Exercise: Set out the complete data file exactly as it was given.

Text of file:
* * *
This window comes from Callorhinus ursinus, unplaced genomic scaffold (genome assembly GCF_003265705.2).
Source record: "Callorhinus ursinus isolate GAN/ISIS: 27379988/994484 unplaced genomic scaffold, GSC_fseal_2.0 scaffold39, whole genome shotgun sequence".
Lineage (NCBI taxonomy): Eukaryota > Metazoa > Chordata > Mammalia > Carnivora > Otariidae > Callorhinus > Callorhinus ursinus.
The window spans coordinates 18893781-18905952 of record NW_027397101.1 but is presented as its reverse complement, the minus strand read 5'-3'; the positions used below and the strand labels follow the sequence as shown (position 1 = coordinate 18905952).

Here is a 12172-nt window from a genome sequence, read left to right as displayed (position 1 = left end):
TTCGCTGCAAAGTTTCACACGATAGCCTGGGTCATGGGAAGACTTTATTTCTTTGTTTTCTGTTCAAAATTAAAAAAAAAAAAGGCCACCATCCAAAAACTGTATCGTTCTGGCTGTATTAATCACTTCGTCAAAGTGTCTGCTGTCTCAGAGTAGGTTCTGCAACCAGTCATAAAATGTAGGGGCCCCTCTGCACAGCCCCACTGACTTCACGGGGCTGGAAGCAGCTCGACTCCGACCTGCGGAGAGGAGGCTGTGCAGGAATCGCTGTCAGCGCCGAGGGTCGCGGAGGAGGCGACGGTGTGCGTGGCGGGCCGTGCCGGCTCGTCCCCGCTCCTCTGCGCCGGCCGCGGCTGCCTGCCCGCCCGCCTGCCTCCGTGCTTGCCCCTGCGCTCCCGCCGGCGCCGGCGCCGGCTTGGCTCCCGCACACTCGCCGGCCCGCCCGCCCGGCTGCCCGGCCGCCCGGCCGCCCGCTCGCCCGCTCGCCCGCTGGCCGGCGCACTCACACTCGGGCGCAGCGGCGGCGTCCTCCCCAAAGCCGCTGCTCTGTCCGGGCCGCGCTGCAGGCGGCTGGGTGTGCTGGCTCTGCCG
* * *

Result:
This window comes from Callorhinus ursinus, unplaced genomic scaffold (genome assembly GCF_003265705.2).
Source record: "Callorhinus ursinus isolate GAN/ISIS: 27379988/994484 unplaced genomic scaffold, GSC_fseal_2.0 scaffold39, whole genome shotgun sequence".
Lineage (NCBI taxonomy): Eukaryota > Metazoa > Chordata > Mammalia > Carnivora > Otariidae > Callorhinus > Callorhinus ursinus.
The window spans coordinates 18893781-18905952 of record NW_027397101.1 but is presented as its reverse complement, the minus strand read 5'-3'; the positions used below and the strand labels follow the sequence as shown (position 1 = coordinate 18905952).

Here is a 12172-nt window from a genome sequence, read left to right as displayed (position 1 = left end):
TTCGCTGCAAAGTTTCACACGATAGCCTGGGTCATGGGAAGACTTTATTTCTTTGTTTTCTGTTCAAAATTAAAAAAAAAAAAGGCCACCATCCAAAAACTGTATCGTTCTGGCTGTATTAATCACTTCGTCAAAGTGTCTGCTGTCTCAGAGTAGGTTCTGCAACCAGTCATAAAATGTAGGGGCCCCTCTGCACAGCCCCACTGACTTCACGGGGCTGGAAGCAGCTCGACTCCGACCTGCGGAGAGGAGGCTGTGCAGGAATCGCTGTCAGCGCCGAGGGTCGCGGAGGAGGCGACGGTGTGCGTGGCGGGCCGTGCCGGCTCGTCCCCGCTCCTCTGCGCCGGCCGCGGCTGCCTGCCCGCCCGCCTGCCTCCGTGCTTGCCCCTGCGCTCCCGCCGGCGCCGGCGCCGGCTTGGCTCCCGCACACTCGCCGGCCCGCCCGCCCGGCTGCCCGGCCGCCCGGCCGCCCGCTCGCCCGCTCGCCCGCTGGCCGGCGCACTCACACTCGGGCGCAGCGGCGGCGTCCTCCCCAAAGCCGCTGCTCTGTCCGGGCCGCGCTGCAGGCGGCTGGGTGTGCTGGCTCTGCCG